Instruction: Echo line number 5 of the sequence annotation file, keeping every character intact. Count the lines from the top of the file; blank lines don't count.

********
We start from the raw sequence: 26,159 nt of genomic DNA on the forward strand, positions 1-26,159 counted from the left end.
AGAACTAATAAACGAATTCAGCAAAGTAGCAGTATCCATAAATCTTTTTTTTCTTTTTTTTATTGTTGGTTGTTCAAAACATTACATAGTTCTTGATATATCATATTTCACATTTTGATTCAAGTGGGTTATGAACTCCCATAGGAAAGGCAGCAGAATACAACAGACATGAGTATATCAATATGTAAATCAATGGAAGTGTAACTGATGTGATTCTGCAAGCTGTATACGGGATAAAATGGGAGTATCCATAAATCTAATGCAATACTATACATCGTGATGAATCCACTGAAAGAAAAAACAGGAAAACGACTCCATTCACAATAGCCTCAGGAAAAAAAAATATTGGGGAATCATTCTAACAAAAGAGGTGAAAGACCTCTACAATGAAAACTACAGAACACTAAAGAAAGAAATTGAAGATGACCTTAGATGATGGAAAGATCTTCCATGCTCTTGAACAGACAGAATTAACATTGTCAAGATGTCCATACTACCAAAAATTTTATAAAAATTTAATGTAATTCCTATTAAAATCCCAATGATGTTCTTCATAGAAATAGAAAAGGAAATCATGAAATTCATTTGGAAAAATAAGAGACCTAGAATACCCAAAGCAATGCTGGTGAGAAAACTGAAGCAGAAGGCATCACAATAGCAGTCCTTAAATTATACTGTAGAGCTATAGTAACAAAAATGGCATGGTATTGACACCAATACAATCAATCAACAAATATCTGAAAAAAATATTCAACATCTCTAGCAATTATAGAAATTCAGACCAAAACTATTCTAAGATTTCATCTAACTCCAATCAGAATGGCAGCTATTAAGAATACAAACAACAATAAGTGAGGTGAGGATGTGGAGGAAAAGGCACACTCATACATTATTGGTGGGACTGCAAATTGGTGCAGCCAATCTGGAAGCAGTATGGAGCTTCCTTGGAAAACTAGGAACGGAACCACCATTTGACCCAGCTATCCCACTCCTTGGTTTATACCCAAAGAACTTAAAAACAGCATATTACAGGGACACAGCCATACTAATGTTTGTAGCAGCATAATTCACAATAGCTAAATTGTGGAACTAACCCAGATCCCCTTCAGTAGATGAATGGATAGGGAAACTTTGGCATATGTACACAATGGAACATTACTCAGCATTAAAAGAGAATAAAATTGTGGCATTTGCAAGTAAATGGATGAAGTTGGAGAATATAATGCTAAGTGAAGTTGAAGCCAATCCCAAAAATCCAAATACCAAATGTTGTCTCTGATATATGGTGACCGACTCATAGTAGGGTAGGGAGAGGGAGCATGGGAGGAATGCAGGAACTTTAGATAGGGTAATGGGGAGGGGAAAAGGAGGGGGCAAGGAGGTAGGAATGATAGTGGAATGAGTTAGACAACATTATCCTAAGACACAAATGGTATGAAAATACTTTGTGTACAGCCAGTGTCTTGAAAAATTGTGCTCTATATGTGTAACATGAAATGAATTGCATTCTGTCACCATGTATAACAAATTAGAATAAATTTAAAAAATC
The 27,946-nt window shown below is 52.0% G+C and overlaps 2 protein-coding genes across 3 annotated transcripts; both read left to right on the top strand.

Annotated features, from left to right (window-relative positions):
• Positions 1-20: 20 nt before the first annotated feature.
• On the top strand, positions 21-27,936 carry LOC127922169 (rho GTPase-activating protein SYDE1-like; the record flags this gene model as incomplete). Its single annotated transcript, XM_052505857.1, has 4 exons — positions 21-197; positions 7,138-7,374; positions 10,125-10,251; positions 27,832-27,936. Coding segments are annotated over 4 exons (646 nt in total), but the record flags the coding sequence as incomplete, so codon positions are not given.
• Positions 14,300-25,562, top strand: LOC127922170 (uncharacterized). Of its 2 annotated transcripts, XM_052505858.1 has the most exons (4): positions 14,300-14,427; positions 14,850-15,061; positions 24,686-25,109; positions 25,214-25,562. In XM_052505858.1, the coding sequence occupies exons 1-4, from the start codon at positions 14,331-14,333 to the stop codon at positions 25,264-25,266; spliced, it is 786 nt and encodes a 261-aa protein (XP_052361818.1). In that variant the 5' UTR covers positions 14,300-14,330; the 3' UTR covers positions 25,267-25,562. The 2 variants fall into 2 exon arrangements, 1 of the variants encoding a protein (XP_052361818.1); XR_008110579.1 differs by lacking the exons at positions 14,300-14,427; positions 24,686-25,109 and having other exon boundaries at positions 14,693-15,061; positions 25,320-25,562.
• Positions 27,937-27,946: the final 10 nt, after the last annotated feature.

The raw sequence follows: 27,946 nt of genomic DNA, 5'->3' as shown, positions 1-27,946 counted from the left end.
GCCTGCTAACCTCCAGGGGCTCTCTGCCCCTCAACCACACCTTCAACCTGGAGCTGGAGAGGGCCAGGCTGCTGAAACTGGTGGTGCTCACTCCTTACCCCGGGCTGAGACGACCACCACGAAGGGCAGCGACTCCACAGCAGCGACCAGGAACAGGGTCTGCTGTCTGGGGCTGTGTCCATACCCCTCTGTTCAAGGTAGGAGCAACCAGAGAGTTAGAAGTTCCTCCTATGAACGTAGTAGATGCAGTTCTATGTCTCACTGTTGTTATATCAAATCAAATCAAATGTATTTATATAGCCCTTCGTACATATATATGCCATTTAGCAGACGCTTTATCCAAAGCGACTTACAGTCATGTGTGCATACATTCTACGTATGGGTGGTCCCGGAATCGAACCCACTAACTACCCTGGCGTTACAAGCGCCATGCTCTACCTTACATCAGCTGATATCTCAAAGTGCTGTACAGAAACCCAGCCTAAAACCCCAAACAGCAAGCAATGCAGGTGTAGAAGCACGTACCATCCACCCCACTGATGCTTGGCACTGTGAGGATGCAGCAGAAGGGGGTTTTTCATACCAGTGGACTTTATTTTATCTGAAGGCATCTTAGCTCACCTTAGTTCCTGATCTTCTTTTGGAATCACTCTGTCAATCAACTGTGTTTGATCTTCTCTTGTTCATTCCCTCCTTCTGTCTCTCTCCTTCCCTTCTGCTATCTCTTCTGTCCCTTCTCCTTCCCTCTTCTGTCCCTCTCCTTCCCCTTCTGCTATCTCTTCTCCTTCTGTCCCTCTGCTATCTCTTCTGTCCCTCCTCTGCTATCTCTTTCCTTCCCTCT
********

• Positions 1-20: 20 nt before the first annotated feature.